As I noted in my January 13 video “4 picks for the chip shortage,” investors are looking at shortage of silicon chips that has hit the auto industry especially hard and that argues for a multi-year increase in capital spending to expand chip production at foundry companies such as Taiwan Semiconductor (TSM). As the world’s largest supplier of semiconductor manufacturing equipment, Applied Materials will see its revenue climb as a result of that capital spending. The company’s equipment can be found at almost every major step in cap manufacturing (with the exception of lithography) from chemical and physical vapor deposition to etching to defect-inspection scanning electron microscopes. The stock is up 60.04% in the last year, as of the close on January 13 with most of that gain coming in the last 3 months where the stock is up 51.9%. The shares are already a pick in my long-term 50 Stocks Portfolio where they’re up 91.8% from December 31, 2017. Today, I’m adding Applied Materials to my Jubak Picks Portfolio.
Today, January 8, Taiwan Semiconductor Manufacturing (TSM), the worlds largest contract chipmaker, reported December sales that translate into record quarterly revenue with estimated sales in the quarter climbing to $12.9 billion (361.5 NT$). (The company reports its quarter on January 14.) The projections based on December revenue amount to a 25% increase in revenue in 2020 from 2019.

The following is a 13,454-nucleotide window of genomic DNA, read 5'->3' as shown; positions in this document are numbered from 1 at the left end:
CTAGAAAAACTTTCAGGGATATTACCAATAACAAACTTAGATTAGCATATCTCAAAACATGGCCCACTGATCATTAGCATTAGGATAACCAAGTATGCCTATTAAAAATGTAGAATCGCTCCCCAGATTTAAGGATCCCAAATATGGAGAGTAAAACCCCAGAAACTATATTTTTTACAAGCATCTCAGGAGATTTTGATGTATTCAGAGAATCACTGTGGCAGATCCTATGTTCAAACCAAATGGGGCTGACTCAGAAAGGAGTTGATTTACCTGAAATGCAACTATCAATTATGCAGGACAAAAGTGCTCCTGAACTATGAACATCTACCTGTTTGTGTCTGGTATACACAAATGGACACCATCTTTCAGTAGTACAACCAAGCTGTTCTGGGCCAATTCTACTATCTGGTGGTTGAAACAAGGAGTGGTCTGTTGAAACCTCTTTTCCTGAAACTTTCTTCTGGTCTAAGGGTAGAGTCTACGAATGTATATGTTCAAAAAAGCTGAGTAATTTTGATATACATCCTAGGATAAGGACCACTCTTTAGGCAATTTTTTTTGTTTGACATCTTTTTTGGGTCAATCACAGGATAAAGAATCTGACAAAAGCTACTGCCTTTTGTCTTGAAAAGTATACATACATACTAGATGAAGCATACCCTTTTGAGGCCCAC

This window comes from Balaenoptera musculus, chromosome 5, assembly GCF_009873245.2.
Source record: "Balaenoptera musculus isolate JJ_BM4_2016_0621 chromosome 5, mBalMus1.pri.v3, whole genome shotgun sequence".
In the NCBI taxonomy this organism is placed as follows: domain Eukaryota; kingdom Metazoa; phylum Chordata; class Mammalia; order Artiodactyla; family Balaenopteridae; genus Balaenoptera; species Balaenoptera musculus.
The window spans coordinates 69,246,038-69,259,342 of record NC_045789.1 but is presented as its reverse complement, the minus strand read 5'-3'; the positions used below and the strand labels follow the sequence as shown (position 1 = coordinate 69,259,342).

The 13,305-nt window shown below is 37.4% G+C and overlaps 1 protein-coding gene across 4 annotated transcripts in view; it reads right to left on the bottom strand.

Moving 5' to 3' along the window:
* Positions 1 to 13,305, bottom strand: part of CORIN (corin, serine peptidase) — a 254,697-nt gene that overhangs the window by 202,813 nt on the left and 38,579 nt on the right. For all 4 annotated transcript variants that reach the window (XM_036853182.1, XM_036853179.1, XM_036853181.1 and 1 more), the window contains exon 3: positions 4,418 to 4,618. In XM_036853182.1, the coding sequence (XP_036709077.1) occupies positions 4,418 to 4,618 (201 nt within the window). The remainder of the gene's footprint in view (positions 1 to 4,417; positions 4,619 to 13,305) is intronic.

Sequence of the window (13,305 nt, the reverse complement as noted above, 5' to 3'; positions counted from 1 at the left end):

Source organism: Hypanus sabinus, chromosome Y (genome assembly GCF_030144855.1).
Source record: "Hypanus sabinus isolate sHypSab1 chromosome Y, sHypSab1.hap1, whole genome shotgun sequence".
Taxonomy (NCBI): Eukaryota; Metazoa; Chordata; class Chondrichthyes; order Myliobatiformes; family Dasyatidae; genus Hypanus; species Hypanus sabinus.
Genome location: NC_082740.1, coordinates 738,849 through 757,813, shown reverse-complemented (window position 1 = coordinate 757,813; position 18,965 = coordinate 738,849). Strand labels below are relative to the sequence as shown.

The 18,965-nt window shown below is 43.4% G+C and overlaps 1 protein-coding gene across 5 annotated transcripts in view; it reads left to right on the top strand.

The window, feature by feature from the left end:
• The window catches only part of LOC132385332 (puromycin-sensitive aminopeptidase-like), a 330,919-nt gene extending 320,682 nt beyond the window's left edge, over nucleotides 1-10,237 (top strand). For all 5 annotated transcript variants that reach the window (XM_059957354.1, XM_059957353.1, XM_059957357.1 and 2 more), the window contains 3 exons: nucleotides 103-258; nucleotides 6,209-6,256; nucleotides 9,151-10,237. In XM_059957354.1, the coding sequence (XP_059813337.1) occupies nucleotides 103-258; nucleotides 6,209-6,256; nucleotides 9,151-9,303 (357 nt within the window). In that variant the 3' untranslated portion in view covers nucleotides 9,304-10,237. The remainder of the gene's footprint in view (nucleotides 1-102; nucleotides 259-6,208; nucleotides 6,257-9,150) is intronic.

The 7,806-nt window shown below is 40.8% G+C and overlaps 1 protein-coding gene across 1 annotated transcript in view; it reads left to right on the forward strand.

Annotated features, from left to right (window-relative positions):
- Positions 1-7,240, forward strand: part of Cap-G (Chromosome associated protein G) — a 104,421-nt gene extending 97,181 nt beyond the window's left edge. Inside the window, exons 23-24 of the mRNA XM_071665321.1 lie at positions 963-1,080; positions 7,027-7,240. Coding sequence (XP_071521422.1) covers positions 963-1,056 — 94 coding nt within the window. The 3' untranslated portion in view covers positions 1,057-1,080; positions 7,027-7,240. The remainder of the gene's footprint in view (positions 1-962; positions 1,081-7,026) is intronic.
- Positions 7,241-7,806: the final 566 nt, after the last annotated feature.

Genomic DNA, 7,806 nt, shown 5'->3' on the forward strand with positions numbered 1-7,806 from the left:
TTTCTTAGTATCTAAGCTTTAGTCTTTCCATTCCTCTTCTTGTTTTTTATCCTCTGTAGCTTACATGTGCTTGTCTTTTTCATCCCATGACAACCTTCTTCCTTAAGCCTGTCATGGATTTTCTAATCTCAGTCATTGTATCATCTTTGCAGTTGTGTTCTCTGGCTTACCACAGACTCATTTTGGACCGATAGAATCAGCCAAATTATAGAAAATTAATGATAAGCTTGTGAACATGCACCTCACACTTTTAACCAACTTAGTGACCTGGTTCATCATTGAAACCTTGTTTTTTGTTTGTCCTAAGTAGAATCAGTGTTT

“While Corning (GLW) shares have rallied, we believe that a ‘stronger for longer’ consumer trend augurs well for underlying demand drivers in Corning’s business segments exposed to consumer electronics, with further tightening in the glass supply demand environment due to outages at a major competitor,” wrote Citigroup analyst Jim Suva in a note to clients last week.There’s a shortage of the high-tech glass used in video displays, mobile phones, and cars. One reason is a power outage that damaged manufacturing equipment at a Japanese factory of Corning rival Nippon Electric Glass. But another reason is a pick up in demand for consumer electronics products.
Democratic and Republican attorney’s general from 38 states, led by Colorado and Nebraska, have filed an antitrust lawsuit against Google (GOOG). The suit alleges that Alphabet manipulates its search results to give its own products and services greater rankings over rivals—depriving web users from seeing the best options whenever they query the web for shopping, dining, and travel